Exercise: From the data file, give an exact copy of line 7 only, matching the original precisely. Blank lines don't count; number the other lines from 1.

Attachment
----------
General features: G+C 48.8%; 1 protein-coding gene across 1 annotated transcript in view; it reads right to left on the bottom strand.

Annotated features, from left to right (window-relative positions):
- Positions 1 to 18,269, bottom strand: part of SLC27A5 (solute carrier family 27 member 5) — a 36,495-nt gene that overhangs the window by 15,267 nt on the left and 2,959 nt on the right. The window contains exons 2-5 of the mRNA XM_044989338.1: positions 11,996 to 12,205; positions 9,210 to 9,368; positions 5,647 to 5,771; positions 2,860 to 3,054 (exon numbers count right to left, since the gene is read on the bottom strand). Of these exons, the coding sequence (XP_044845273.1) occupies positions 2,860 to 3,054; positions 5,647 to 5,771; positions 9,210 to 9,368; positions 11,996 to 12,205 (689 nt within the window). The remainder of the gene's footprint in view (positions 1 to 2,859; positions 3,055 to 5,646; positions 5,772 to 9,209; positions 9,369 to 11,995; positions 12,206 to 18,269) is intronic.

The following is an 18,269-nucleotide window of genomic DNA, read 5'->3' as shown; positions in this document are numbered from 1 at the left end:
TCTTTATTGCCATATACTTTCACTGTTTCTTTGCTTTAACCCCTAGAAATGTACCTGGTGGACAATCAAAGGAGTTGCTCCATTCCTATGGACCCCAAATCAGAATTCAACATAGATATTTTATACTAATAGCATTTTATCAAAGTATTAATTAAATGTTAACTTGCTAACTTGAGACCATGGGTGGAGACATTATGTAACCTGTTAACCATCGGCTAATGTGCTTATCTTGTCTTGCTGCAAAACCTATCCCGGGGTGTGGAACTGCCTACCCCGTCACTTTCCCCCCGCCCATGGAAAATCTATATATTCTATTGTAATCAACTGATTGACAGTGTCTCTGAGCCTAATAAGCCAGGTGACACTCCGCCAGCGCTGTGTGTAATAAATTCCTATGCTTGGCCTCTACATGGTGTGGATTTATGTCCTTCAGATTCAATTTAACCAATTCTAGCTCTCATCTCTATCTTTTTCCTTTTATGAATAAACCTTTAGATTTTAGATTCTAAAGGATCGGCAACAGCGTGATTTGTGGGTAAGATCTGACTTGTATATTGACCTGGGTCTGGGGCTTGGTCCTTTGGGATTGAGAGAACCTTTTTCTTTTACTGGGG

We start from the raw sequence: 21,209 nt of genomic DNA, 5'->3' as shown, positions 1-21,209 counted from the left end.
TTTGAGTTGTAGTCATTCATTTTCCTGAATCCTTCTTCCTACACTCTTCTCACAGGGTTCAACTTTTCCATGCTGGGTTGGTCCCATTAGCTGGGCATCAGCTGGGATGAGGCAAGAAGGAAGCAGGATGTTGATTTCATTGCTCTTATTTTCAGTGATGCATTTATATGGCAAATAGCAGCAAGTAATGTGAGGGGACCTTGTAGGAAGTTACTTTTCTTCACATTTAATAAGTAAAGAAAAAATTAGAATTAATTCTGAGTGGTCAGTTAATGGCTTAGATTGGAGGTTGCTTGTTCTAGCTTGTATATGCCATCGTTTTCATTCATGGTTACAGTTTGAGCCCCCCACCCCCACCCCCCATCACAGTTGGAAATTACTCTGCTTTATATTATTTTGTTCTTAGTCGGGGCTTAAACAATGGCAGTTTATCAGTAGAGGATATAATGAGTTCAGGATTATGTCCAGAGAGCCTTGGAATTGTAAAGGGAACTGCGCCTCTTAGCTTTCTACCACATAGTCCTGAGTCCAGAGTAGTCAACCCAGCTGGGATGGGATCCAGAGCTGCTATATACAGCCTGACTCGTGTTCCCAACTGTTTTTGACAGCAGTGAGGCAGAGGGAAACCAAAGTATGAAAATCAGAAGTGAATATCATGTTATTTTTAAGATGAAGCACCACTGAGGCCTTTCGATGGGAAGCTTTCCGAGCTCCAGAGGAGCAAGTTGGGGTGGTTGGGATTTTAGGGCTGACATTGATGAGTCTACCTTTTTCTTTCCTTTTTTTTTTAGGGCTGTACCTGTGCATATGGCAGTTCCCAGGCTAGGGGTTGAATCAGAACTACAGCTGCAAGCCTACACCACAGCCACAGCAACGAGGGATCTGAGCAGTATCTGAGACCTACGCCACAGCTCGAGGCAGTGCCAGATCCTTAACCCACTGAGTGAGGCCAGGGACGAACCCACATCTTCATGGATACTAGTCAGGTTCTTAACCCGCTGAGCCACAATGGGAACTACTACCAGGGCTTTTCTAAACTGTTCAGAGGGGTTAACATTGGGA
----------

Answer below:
TTTGAGTTGTAGTCATTCATTTTCCTGAATCCTTCTTCCTACACTCTTCTCACAGGGTTCAACTTTTCCATGCTGGGTTGGTCCCATTAGCTGGGCATCAGCTGGGATGAGGCAAGAAGGAAGCAGGATGTTGATTTCATTGCTCTTATTTTCAGTGATGCATTTATATGGCAAATAGCAGCAAGTAATGTGAGGGGACCTTGTAGGAAGTTACTTTTCTTCACATTTAATAAGTAAAGAAAAAATTAGAATTAATTCTGAGTGGTCAGTTAATGGCTTAGATTGGAGGTTGCTTGTTCTAGCTTGTATATGCCATCGTTTTCATTCATGGTTACAGTTTGAGCCCCCCACCCCCACCCCCCATCACAGTTGGAAATTACTCTGCTTTATATTATTTTGTTCTTAGTCGGGGCTTAAACAATGGCAGTTTATCAGTAGAGGATATAATGAGTTCAGGATTATGTCCAGAGAGCCTTGGAATTGTAAAGGGAACTGCGCCTCTTAGCTTTCTACCACATAGTCCTGAGTCCAGAGTAGTCAACCCAGCTGGGATGGGATCCAGAGCTGCTATATACAGCCTGACTCGTGTTCCCAACTGTTTTTGACAGCAGTGAGGCAGAGGGAAACCAAAGTATGAAAATCAGAAGTGAATATCATGTTATTTTTAAGATGAAGCACCACTGAGGCCTTTCGATGGGAAGCTTTCCGAGCTCCAGAGGAGCAAGTTGGGGTGGTTGGGATTTTAGGGCTGACATTGATGAGTCTACCTTTTTCTTTCCTTTTTTTTTTAGGGCTGTACCTGTGCATATGGCAGTTCCCAGGCTAGGGGTTGAATCAGAACTACAGCTGCAAGCCTACACCACAGCCACAGCAACGAGGGATCTGAGCAGTATCTGAGACCTACGCCACAGCTCGAGGCAGTGCCAGATCCTTAACCCACTGAGTGAGGCCAGGGACGAACCCACATCTTCATGGATACTAGTCAGGTTCTTAACCCGCTGAGCCACAATGGGAACTACTACCAGGGCTTTTCTAAACTGTTCAGAGGGGTTAACATTGGGA